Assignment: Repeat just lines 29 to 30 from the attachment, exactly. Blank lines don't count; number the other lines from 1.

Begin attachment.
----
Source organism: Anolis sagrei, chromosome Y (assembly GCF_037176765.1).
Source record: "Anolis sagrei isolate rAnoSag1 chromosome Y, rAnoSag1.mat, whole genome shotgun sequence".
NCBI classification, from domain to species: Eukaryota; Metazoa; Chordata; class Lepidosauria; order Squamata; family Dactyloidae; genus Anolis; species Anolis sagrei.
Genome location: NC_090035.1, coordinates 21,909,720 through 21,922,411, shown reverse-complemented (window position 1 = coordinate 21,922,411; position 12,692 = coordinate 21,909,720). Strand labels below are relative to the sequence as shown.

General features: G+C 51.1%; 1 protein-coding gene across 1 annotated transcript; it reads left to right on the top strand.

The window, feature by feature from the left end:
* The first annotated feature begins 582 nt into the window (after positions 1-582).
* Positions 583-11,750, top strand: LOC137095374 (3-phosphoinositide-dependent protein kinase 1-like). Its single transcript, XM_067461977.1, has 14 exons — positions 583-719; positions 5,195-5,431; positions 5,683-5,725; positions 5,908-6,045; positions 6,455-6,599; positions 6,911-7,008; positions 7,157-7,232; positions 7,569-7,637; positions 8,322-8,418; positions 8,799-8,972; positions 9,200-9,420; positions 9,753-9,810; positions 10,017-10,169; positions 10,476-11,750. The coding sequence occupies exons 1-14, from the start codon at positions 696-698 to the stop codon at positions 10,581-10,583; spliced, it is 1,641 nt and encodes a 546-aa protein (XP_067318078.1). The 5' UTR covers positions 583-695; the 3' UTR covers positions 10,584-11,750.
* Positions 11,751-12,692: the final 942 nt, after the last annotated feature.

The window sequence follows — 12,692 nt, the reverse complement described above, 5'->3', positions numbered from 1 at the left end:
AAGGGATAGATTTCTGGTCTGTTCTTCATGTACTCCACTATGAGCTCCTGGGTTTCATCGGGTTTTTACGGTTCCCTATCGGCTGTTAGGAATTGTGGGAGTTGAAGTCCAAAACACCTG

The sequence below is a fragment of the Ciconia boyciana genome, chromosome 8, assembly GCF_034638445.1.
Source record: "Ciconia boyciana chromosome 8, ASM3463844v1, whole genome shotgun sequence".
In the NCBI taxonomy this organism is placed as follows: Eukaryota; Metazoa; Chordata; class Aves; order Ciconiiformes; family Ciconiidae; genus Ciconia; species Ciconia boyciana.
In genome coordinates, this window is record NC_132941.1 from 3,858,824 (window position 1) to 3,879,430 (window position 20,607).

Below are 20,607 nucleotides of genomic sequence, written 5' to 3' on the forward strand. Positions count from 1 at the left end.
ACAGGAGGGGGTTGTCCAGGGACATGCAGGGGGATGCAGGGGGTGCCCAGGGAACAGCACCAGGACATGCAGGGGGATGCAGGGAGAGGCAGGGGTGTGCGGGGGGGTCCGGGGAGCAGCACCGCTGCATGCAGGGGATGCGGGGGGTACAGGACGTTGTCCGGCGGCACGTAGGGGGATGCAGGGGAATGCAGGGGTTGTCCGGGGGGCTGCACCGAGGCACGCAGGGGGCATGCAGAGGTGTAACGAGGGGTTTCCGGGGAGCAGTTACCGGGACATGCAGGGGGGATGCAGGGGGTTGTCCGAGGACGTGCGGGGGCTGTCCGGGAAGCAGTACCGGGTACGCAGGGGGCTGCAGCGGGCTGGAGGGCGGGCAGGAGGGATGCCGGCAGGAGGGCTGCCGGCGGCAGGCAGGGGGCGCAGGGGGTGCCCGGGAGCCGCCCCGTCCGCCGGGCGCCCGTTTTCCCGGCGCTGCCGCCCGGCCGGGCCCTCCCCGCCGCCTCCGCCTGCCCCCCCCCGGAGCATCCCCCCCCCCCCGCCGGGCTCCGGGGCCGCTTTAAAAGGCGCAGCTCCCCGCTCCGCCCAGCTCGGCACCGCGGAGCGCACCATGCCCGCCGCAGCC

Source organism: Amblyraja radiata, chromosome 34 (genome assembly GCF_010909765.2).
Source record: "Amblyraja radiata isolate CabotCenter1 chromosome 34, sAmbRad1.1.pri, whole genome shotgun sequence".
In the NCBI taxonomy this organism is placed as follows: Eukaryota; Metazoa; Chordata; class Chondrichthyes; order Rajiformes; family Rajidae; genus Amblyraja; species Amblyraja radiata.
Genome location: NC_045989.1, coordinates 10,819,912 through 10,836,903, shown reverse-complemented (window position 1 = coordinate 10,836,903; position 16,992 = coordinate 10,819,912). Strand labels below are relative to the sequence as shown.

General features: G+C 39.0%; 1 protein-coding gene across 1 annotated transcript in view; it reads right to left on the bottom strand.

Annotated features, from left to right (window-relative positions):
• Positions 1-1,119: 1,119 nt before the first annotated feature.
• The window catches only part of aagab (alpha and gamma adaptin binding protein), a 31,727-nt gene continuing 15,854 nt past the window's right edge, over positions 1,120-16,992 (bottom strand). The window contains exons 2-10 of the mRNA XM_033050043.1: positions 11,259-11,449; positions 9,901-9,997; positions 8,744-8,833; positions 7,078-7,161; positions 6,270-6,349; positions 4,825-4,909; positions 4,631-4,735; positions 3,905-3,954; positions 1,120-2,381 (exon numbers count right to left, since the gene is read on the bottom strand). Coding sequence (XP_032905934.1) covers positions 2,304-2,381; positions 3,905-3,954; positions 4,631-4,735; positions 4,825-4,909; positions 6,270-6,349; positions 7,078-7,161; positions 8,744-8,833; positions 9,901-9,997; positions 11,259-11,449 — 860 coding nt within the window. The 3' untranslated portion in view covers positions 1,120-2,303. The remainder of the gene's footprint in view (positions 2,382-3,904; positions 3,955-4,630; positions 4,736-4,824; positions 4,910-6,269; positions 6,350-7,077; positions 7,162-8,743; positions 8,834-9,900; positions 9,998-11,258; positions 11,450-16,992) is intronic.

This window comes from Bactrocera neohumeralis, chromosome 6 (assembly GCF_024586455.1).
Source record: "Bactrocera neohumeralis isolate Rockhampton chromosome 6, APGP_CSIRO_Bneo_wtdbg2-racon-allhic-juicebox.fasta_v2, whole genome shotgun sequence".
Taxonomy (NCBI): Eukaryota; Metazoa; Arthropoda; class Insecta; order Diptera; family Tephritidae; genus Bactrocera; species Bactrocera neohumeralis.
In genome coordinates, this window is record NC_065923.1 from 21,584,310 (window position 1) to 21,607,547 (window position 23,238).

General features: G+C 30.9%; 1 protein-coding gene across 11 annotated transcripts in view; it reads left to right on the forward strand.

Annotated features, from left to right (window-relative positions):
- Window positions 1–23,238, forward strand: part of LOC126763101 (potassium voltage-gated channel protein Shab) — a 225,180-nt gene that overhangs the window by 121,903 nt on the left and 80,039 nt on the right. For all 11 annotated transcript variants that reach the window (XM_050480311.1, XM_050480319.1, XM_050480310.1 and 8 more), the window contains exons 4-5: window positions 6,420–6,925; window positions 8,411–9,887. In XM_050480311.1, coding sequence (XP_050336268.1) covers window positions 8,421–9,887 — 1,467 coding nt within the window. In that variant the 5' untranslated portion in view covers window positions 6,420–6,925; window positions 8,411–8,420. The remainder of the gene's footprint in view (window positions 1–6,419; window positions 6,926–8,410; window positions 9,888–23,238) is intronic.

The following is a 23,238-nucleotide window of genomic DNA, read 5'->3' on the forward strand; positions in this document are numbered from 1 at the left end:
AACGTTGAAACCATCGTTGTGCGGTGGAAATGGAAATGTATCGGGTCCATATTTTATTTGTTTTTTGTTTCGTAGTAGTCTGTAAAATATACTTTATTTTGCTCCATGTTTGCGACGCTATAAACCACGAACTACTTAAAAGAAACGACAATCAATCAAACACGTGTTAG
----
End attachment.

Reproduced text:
In genome coordinates, this window is record NC_065923.1 from 21,584,310 (window position 1) to 21,607,547 (window position 23,238).

General features: G+C 30.9%; 1 protein-coding gene across 11 annotated transcripts in view; it reads left to right on the forward strand.